New England Patriots head coach Bill Belichick rarely discusses topics outside of football during his press conferences. However, he took a different approach on Wednesday. He called for the United States to take action against countries making unprovoked attacks on Armenians.
The moment occurred when Belichick received an unprompted mention from Christoper Miller, the Acting Secretary of Defense. The government figure quoted the "incomparable" head coach in a letter to Department of Defense employees, telling them to "do your job. We are a team, and that should be our mindset," he wrote." Belichick responded to the shout-out and then addressed the attacks on Armenians.
"I’ll just say, while we’re on the subject, I read his point about combating traditional threats," Belichick said, per Yahoo! Sports. "And I couldn’t help but think and hope that we’ve seen from other countries around the world, and I hope that our country will take action against Turkey and Azerbaijan for their unprovoked and deadly attacks on Armenians. We’ve seen that when a humanitarian crisis and things like that, like ethnic cleaning, go unpunished, that they continue to happen. I hope that we can put a stop to that.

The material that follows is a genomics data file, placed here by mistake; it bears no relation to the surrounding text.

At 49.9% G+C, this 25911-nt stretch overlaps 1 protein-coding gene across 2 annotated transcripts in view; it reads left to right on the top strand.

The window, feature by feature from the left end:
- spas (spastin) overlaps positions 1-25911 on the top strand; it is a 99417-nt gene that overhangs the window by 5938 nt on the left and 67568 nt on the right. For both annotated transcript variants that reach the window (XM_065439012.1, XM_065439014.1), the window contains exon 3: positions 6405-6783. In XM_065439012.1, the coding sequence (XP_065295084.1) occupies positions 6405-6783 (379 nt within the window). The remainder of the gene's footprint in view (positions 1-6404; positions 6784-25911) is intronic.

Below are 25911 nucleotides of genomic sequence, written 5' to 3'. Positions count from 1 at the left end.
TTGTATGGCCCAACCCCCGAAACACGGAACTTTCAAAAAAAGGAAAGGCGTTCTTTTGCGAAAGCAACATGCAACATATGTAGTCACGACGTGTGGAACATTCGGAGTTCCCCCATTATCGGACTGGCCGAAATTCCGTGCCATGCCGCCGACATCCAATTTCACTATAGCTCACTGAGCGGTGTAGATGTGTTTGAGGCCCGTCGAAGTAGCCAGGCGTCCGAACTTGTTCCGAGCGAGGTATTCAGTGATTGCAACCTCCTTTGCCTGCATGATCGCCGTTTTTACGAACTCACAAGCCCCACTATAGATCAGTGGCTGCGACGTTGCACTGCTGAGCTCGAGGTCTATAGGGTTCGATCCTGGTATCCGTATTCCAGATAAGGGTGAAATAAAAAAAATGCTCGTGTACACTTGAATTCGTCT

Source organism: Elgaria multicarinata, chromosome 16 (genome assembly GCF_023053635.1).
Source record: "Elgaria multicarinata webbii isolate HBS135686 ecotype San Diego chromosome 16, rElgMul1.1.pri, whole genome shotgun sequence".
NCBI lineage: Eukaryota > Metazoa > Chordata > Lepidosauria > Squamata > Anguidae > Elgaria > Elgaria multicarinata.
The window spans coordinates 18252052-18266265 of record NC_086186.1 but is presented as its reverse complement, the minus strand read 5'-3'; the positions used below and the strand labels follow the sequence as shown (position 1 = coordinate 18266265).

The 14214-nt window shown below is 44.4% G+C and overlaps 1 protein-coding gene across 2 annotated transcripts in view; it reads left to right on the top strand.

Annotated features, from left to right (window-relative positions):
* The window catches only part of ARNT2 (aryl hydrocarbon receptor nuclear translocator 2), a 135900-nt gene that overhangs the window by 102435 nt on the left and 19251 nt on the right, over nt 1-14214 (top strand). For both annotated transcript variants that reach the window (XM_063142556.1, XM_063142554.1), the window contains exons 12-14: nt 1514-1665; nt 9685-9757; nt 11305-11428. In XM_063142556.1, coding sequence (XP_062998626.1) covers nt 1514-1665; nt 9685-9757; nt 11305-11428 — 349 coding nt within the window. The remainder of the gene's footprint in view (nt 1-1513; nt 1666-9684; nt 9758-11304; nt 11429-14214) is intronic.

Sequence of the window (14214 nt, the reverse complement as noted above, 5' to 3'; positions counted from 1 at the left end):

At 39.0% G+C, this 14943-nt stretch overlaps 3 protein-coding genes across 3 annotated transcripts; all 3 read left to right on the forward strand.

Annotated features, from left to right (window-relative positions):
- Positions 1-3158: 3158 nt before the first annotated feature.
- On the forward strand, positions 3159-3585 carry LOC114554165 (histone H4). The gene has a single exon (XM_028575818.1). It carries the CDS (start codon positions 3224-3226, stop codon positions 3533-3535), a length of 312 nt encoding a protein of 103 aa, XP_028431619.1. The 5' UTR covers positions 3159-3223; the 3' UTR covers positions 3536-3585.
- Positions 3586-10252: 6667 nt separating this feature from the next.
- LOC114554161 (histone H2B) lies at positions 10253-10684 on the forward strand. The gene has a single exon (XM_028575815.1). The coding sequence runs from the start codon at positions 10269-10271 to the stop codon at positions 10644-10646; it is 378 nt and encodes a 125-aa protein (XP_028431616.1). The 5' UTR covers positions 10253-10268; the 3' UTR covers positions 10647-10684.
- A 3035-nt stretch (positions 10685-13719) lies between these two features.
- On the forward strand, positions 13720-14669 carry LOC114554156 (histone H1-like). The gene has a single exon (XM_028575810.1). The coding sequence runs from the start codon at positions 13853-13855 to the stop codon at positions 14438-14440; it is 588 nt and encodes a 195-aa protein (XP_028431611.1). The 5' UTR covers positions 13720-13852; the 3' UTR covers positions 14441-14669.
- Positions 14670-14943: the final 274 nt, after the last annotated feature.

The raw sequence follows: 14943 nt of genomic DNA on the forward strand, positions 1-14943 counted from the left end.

Belichick has previously shown his support for Armenians in the past. He wore an Armenian flag pin when going to the White House to meet President Barack Obama in 2015. According to Yahoo! Sports, he did so at the request of the Patriots’ director of football/head coach administration, Berj Najarian. He is of Armenian descent, and his grandfather is a survivor of the Armenian Genocide between 1914 and 1923.
"I have learned that throughout Armenian history, regardless of any adversity or tragedy, the Armenian people have continued to thrive and persevere," Belichick said in an October Instagram video. "I hope and pray for peace, justice, and the safety of the brave soldiers that are fighting for their nation’s recognition and freedom." The Hill reports that an estimated 30,000 to 50,000 Armenians are living in the Boston area.
According to the New York Times, the six-week conflict over the Nagorno-Karabakh region ended on Nov. 10 with a peace deal brokered between Armenia, Azerbaijan, and Russia. The disputed region technically sites within Azerbaijan. However, ethnic Armenians have controlled the area since 1994.
The latest outbreak of fighting began on Sept. 27. It resulted in hundreds — and possibly thousands — of deaths. Before the peace deal, Azerbaijan's President, Ilham Aliyev, said that his troops would continue fighting until Armenia withdrew from the region.